Research shows that companies are losing billions of dollars by not having the necessary cloud professionals. Why? Because fewer cloud professionals means there is less innovation and revenue. That may be why some companies are actually hiring tech people before there are jobs available – they know the talent pipeline isn’t overflowing and they don’t want to be caught anymore without key personnel like cloud engineers. For example, Audiogon, an e-commerce site for high-end audio systems, reports it is always on the hunt for technology workers since it can take up to eight months to fill some vacancies. “If you can get the right person who fits our culture and has the skill set, I don’t like to let that person go,” says Lindsay Karlson, chief operating officer. “In six months, I don’t know that I’ll find them.” The stakes for businesses are high: A 2017 Rackspace report found that big businesses lost $258 million, or 5 percent of global annual revenue because of a lack of cloud expertise. Such skills deficit also hurt an organization’s ability to be competitive and innovative, the research found. Joel Berwitz, CDW’s head of cloud services sales in the UK, says that public clouds like Amazon, Google, Microsoft and Alibaba are speeding up cloud adoption by organizations, and that adds more urgency to hiring cloud professionals. But Berwitz says he believes the ability to really drive innovation, growth and the bottom line will come down to “skills and culture,” he says. “Companies can have all the best intentions but ultimately the delivery of this new role in business comes down to the expertise of the people involved,” Berwitz says. “Organizations need to be able to either re-train their existing teams or make sure that they are looking at new ways to recruit talent – a mix of experience and raw youth, to ensure that end users and customers are delivered with the services they expect. In the future, these will be the differentiators.” Even the U.S. government – often seen as sluggish and behind the times – is trying to be more innovative to attract necessary IT talent, including expertise in cloud computing. At the General Services Administration (GSA), the old siloed legacy systems have been scrapped for a more efficient business-oriented cloud-based and shared services. Eighteen enterprise help desks were eliminated in favor of a unified cloud-based platform. Such moves are attracting IT talent from even the private sector, says David Shive, GSA CIO. "If you can tell an IT worker they will be a cloud engineer instead of a backup" technician, then it’s “compelling,” to them, Shive says. The need for cloud computing expertise is expected to continue to grow. IDG reports that 73 percent of organizations have at least one application, or a portion of their computing infrastructure already in the cloud, with 38 percent reporting that the IT department feels pressure to migrate 100 percent to the cloud. Those pressures are already leading to changes in staffing IT, IDG report. For example, 69 percent report that cloud migration has already meant new hires within IT, but also created new roles and functions, including cloud architect/engineer (34 percent), cloud systems administrator (33 percent), security architect/engineer (30 percent), cloud systems engineer (22 percent) and cloud network engineer (20 percent). For companies who want to be competitive in hiring and retaining cloud professionals, they need to:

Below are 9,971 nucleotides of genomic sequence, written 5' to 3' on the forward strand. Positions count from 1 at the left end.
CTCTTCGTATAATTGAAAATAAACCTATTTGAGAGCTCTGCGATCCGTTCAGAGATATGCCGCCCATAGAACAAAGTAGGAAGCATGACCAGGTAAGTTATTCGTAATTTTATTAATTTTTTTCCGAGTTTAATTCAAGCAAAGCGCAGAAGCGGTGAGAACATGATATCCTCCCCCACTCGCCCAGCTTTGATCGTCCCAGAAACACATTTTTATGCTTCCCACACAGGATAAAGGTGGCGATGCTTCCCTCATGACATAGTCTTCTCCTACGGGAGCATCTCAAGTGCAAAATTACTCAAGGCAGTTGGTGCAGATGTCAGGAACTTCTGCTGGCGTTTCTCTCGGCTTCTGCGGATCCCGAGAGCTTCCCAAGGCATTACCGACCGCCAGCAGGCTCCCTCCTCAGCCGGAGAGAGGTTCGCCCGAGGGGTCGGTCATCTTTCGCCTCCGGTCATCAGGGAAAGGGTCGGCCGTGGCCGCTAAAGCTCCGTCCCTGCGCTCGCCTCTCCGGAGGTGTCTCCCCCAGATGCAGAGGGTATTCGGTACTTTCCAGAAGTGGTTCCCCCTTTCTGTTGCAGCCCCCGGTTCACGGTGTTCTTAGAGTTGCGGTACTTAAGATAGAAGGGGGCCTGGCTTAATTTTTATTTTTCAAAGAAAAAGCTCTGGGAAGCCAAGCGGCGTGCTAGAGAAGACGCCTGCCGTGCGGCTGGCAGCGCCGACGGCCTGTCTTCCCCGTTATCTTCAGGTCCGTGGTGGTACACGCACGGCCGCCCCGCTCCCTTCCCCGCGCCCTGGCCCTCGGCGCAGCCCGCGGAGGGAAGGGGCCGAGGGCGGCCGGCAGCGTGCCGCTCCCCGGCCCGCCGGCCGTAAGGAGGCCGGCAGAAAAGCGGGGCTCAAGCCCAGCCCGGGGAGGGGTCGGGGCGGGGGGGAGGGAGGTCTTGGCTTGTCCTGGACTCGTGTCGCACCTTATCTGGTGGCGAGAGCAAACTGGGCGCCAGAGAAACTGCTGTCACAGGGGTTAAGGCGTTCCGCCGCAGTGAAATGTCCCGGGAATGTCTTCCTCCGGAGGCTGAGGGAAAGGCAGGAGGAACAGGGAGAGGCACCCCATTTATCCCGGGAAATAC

- Invest in the future. By focusing on high-school students, companies can identify future talent that has the key abilities they need to “create a stable, self-renewing workforce,” says Armando Garza, chief evangelist at YouScience.
- Train existing employees. Workers who have related skills and institutional knowledge can be trained in the necessary cloud skills – and save the company money because they don’t have to pay additional costs associate with recruiting and onboarding.
- Workshops. Jessica McKellar, a software developer, says that by holding weekend workshops for a group of diverse people interested in learning something more about Python, for example, organizations can create relationships to help identify potential talent.
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